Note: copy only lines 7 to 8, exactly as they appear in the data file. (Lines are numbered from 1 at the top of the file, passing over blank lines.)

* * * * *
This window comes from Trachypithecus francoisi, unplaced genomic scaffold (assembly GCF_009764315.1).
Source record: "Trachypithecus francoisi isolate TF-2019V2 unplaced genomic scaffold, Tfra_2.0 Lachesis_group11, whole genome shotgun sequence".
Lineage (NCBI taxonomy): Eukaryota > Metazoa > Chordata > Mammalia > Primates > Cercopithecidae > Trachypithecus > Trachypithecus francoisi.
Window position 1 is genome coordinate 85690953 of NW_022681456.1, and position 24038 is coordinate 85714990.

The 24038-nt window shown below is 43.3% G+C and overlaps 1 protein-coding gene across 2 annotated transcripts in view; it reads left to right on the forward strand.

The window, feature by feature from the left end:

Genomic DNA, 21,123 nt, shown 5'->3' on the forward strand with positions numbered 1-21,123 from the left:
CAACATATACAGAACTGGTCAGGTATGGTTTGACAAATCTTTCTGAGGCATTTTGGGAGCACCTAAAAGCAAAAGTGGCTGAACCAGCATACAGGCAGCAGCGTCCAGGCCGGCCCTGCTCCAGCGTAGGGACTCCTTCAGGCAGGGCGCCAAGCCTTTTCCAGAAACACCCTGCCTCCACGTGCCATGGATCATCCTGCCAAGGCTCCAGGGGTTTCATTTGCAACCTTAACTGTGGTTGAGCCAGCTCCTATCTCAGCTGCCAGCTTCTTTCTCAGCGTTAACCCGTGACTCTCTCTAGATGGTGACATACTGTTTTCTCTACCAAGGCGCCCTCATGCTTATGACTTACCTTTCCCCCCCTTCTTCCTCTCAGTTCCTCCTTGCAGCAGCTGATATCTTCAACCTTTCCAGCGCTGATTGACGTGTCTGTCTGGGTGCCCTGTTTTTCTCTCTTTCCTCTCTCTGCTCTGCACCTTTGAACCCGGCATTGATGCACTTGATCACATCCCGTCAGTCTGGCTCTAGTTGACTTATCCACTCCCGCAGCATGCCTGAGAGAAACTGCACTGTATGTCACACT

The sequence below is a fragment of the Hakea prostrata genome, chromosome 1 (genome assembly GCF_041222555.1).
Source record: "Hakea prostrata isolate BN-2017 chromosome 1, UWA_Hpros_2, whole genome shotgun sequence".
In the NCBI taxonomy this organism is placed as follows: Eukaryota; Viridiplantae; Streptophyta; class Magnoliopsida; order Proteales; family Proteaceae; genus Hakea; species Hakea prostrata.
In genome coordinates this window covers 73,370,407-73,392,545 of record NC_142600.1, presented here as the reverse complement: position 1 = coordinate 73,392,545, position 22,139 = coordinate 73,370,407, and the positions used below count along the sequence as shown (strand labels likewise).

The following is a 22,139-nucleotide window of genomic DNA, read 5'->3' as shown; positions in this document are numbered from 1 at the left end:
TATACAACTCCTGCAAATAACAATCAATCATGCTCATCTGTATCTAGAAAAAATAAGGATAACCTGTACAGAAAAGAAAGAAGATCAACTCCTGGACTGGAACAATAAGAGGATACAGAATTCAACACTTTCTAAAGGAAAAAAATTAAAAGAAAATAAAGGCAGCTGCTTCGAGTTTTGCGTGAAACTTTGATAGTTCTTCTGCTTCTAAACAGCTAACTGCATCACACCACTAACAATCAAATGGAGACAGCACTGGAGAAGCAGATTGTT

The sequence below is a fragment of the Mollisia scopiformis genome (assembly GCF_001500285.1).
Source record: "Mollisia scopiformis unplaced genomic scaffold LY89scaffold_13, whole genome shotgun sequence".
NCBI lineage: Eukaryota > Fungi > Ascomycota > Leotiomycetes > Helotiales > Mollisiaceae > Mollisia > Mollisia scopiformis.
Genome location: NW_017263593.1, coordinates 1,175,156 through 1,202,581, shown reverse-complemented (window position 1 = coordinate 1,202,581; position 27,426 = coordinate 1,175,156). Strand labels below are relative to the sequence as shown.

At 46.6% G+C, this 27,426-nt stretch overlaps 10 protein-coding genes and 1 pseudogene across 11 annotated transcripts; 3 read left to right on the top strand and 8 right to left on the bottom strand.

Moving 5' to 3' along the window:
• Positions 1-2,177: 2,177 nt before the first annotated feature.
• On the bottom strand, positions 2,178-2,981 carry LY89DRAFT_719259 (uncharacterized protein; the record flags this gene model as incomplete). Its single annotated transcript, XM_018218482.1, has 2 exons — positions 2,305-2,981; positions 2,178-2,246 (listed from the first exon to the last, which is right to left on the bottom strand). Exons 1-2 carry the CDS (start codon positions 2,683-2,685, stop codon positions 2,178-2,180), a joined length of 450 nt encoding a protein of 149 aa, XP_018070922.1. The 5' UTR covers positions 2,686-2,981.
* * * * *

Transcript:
Genomic DNA, 21,123 nt, shown 5'->3' on the forward strand with positions numbered 1-21,123 from the left:
CAACATATACAGAACTGGTCAGGTATGGTTTGACAAATCTTTCTGAGGCATTTTGGGAGCACCTAAAAGCAAAAGTGGCTGAACCAGCATACAGGCAGCAGCGTCCAGGCCGGCCCTGCTCCAGCGTAGGGACTCCTTCAGGCAGGGCGCCAAGCCTTTTCCAGAAACACCCTGCCTCCACGTGCCATGGATCATCCTGCCAAGGCTCCAGGGGTTTCATTTGCAACCTTAACTGTGGTTGAGCCAGCTCCTATCTCAGCTGCCAGCTTCTTTCTCAGCGTTAACCCGTGACTCTCTCTAGATGGTGACATACTGTTTTCTCTACCAAGGCGCCCTCATGCTTATGACTTACCTTTCCCCCCCTTCTTCCTCTCAGTTCCTCCTTGCAGCAGCTGATATCTTCAACCTTTCCAGCGCTGATTGACGTGTCTGTCTGGGTGCCCTGTTTTTCTCTCTTTCCTCTCTCTGCTCTGCACCTTTGAACCCGGCATTGATGCACTTGATCACATCCCGTCAGTCTGGCTCTAGTTGACTTATCCACTCCCGCAGCATGCCTGAGAGAAACTGCACTGTATGTCACACT